Repairing or replacing the mesh in window screens is a quick way to stop insects such as mosquitoes from invading your home and to keep your house looking well cared for. To start, it's a good idea to clean the screens annually. For a quick clean, brush them to remove dirt and dust. For a more thorough cleaning, remove them from the window, spray them gently with a garden hose, and then brush or sponge them down with a solution of hot water and all-purpose detergent.
Small gaps in the screen can result from the mesh weave becoming uneven or stretched. That's easily fixed with a toothpick or straightened paper clip; just move the individual strands of mesh back into place.
Mesh screen comes in a variety of materials and colors. Buy replacement mesh screen that matches your existing screen, to avoid having one window that looks significantly different from the rest
There are several ways to patch holes in mesh screens, but they all result in a fairly visible repair. They are, however, good temporary fixes until you have time to replace the entire screen.
Very small holes in mesh screen can be sealed with several coats of clear nail polish or clear-drying glue (allow each coat to dry between applications, and poke a toothpick through the individual mesh holes before each coat dries). For rips, realign the individual mesh wires as closely as possible with a toothpick or awl; then run a piece of wire or low-visibility cord (such as fishing line) back and forth across the rip, as if you're sewing or weaving it back up, to close it.
You can buy mesh patches that are designed to cover holes, or you can create a patch from a piece of spare screen. The patch should be slightly larger than the hole. First, trim any loose wires from the edge of the hole, and flatten any protruding wires to create an even surface for the patch. Glue the patch to the screen around the hole using clear-drying glue or caulking, or sew the patch into place with wire or low-visibility cord (use a curved upholstery-type needle so that you can make the repair from just one side of the screen).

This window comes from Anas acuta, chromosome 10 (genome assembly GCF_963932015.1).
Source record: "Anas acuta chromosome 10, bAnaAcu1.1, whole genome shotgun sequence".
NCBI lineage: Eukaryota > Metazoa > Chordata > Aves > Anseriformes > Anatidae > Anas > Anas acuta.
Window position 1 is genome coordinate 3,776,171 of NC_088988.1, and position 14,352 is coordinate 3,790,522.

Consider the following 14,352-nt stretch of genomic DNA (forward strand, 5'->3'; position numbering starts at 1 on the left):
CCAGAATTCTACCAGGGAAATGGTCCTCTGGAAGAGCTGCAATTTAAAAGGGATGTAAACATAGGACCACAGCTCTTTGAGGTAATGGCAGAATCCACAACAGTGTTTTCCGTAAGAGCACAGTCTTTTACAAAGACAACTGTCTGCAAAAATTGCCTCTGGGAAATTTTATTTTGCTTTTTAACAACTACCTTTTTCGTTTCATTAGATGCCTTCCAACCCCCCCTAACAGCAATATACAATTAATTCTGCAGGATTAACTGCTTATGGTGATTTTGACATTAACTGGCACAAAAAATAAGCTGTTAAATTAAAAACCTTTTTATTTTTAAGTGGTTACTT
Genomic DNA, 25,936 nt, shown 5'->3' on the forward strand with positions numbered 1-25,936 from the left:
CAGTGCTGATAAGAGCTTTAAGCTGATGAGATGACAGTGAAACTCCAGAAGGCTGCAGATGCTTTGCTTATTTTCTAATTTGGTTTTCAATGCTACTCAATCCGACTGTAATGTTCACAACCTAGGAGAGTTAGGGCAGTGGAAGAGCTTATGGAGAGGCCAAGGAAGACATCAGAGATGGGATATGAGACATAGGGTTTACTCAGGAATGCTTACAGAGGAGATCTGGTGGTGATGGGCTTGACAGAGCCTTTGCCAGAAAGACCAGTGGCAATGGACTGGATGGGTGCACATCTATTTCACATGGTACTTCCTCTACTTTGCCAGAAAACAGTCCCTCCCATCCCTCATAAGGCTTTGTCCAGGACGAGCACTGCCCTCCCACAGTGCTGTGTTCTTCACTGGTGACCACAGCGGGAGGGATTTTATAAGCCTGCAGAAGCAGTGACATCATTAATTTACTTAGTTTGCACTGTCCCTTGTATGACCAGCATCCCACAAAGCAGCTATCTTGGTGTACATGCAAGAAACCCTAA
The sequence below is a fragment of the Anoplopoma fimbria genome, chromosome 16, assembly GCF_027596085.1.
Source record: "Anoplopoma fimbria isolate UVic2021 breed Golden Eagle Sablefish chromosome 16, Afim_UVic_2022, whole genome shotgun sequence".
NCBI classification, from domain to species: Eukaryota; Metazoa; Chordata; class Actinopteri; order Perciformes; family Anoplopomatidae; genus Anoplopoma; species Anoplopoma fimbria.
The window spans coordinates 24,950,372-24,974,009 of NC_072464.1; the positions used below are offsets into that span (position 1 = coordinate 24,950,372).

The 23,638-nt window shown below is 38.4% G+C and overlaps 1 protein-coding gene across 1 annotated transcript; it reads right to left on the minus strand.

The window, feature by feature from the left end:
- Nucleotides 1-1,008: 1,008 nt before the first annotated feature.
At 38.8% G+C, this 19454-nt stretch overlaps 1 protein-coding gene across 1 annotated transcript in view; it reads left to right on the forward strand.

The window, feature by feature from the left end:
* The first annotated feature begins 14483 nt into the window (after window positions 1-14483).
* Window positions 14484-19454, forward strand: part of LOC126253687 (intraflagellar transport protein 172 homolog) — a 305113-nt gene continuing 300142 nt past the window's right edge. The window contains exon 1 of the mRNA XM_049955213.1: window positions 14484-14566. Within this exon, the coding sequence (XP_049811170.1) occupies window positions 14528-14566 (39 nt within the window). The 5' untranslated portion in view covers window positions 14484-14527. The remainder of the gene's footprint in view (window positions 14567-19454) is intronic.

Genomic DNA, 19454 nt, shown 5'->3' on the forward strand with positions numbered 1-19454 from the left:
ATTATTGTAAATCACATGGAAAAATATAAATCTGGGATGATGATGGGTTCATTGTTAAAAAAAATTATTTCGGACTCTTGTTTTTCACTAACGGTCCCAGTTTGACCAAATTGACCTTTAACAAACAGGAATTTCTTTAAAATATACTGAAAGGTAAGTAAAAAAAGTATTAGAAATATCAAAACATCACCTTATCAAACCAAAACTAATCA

Replacing Aluminum-Frame Screen Mesh
You'll need a splining tool for this repair; it has a handle with a roller on either end. Several spring-loaded clamps are also useful for keeping the mesh straight in the frame.
Remove the window screen, in its frame, from the window or door. A narrow channel runs around the frame, holding a length of spline (cord) that secures the screen. Pop out the old spline with an awl or flat-bladed screwdriver.
Cut the new mesh to fit the frame, plus 2 inches extra on all sides. Lay the new mesh over the frame, ensuring that it's straight, and clamp it into place on each corner of the frame (or have someone hold the mesh).
Now insert the new mesh and spline into the spline channel. For aluminum mesh, you'll first need to use the convex (outward curving) roller on the splining tool to gently crease the mesh into the spline channel, taking care not to cut or tear it. If you're using clamps, you may need to release them on the opposite side in order to do this, but be sure to reattach them as you make your way around the window.
Clamps keep screen mesh from shifting as you roll it into the spline channel.
For all types of mesh, use the concave (inward curving) roller on the splining tool to roll the spline into the channel, taking the screen with it. Remove the clamps as needed, pulling the screen snug on the opposite side to eliminate wrinkles or bunching, but not so snug that you pull the window frame out of alignment. Cutting away excess mesh at each corner at a 45-degree angle will help avoid bunching.
The splining tool will have a tough time fully seating the spline at the corners of the frame; use a flat-bladed screwdriver to push the spline into place there. Carefully trim the excess screen with a utility knife, angling the knife away from the newly installed mesh to avoid accidentally cutting it.
Replacing Wood-Frame Screen Mesh
Remove the wooden frame from the window, and use a flat-bladed screwdriver or small pry bar to pop off the molding that's covering the edges of the screen. Run a utility knife blade through the paint around the molding, if necessary, to free the molding from the frame.
Cut new mesh to fit the frame, plus 2 inches excess on all sides. Lay the mesh over the frame so that it's straight, and clamp it to the frame or have someone hold it in place, pulling it snug. Staple the mesh to the window frame on all sides, making sure that it doesn't wrinkle or bunch.
Reapply the molding with small nails, and then carefully trim the excess screen by running a utility knife around the window frame, with the blade cutting between the molding and the frame so that you're not cutting against a wood surface that can be seen.